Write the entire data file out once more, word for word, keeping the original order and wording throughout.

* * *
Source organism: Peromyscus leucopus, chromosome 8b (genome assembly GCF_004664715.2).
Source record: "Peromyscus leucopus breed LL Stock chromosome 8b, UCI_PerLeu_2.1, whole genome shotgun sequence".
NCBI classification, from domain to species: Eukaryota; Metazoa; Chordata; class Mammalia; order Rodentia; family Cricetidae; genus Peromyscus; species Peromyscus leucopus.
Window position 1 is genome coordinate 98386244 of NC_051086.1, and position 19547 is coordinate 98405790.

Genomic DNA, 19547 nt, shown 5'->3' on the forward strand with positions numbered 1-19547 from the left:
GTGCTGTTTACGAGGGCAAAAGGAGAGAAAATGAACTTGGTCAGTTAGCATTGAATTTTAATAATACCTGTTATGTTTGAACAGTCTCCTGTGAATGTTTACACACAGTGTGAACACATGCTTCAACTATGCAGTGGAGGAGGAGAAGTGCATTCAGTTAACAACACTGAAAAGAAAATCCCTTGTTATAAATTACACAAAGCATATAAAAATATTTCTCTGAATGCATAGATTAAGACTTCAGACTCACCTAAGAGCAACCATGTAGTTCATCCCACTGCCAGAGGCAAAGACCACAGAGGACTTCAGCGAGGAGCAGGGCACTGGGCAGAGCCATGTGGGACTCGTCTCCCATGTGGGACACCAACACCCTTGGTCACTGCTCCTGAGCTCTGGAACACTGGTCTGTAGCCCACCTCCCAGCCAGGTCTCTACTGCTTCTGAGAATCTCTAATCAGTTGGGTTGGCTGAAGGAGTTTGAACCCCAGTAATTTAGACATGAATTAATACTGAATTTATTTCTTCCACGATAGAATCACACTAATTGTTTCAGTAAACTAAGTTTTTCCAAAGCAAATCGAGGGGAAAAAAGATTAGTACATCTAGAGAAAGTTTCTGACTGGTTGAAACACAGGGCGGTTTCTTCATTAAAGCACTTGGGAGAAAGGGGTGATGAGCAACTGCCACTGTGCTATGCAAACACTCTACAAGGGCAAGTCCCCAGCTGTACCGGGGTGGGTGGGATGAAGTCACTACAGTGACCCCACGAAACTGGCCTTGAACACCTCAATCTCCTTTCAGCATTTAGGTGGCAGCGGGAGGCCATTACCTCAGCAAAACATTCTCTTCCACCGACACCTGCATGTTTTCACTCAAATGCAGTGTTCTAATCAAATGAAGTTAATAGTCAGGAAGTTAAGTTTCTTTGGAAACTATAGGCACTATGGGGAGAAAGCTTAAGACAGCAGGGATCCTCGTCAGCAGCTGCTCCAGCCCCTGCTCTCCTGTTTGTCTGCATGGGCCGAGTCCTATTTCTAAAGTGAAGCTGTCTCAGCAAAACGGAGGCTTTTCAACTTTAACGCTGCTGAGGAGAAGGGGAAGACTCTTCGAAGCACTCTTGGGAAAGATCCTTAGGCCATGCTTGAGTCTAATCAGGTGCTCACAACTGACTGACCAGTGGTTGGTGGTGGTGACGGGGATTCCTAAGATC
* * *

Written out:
Source organism: Peromyscus leucopus, chromosome 8b (genome assembly GCF_004664715.2).
Source record: "Peromyscus leucopus breed LL Stock chromosome 8b, UCI_PerLeu_2.1, whole genome shotgun sequence".
NCBI classification, from domain to species: Eukaryota; Metazoa; Chordata; class Mammalia; order Rodentia; family Cricetidae; genus Peromyscus; species Peromyscus leucopus.
Window position 1 is genome coordinate 98386244 of NC_051086.1, and position 19547 is coordinate 98405790.

Genomic DNA, 19547 nt, shown 5'->3' on the forward strand with positions numbered 1-19547 from the left:
GTGCTGTTTACGAGGGCAAAAGGAGAGAAAATGAACTTGGTCAGTTAGCATTGAATTTTAATAATACCTGTTATGTTTGAACAGTCTCCTGTGAATGTTTACACACAGTGTGAACACATGCTTCAACTATGCAGTGGAGGAGGAGAAGTGCATTCAGTTAACAACACTGAAAAGAAAATCCCTTGTTATAAATTACACAAAGCATATAAAAATATTTCTCTGAATGCATAGATTAAGACTTCAGACTCACCTAAGAGCAACCATGTAGTTCATCCCACTGCCAGAGGCAAAGACCACAGAGGACTTCAGCGAGGAGCAGGGCACTGGGCAGAGCCATGTGGGACTCGTCTCCCATGTGGGACACCAACACCCTTGGTCACTGCTCCTGAGCTCTGGAACACTGGTCTGTAGCCCACCTCCCAGCCAGGTCTCTACTGCTTCTGAGAATCTCTAATCAGTTGGGTTGGCTGAAGGAGTTTGAACCCCAGTAATTTAGACATGAATTAATACTGAATTTATTTCTTCCACGATAGAATCACACTAATTGTTTCAGTAAACTAAGTTTTTCCAAAGCAAATCGAGGGGAAAAAAGATTAGTACATCTAGAGAAAGTTTCTGACTGGTTGAAACACAGGGCGGTTTCTTCATTAAAGCACTTGGGAGAAAGGGGTGATGAGCAACTGCCACTGTGCTATGCAAACACTCTACAAGGGCAAGTCCCCAGCTGTACCGGGGTGGGTGGGATGAAGTCACTACAGTGACCCCACGAAACTGGCCTTGAACACCTCAATCTCCTTTCAGCATTTAGGTGGCAGCGGGAGGCCATTACCTCAGCAAAACATTCTCTTCCACCGACACCTGCATGTTTTCACTCAAATGCAGTGTTCTAATCAAATGAAGTTAATAGTCAGGAAGTTAAGTTTCTTTGGAAACTATAGGCACTATGGGGAGAAAGCTTAAGACAGCAGGGATCCTCGTCAGCAGCTGCTCCAGCCCCTGCTCTCCTGTTTGTCTGCATGGGCCGAGTCCTATTTCTAAAGTGAAGCTGTCTCAGCAAAACGGAGGCTTTTCAACTTTAACGCTGCTGAGGAGAAGGGGAAGACTCTTCGAAGCACTCTTGGGAAAGATCCTTAGGCCATGCTTGAGTCTAATCAGGTGCTCACAACTGACTGACCAGTGGTTGGTGGTGGTGACGGGGATTCCTAAGATC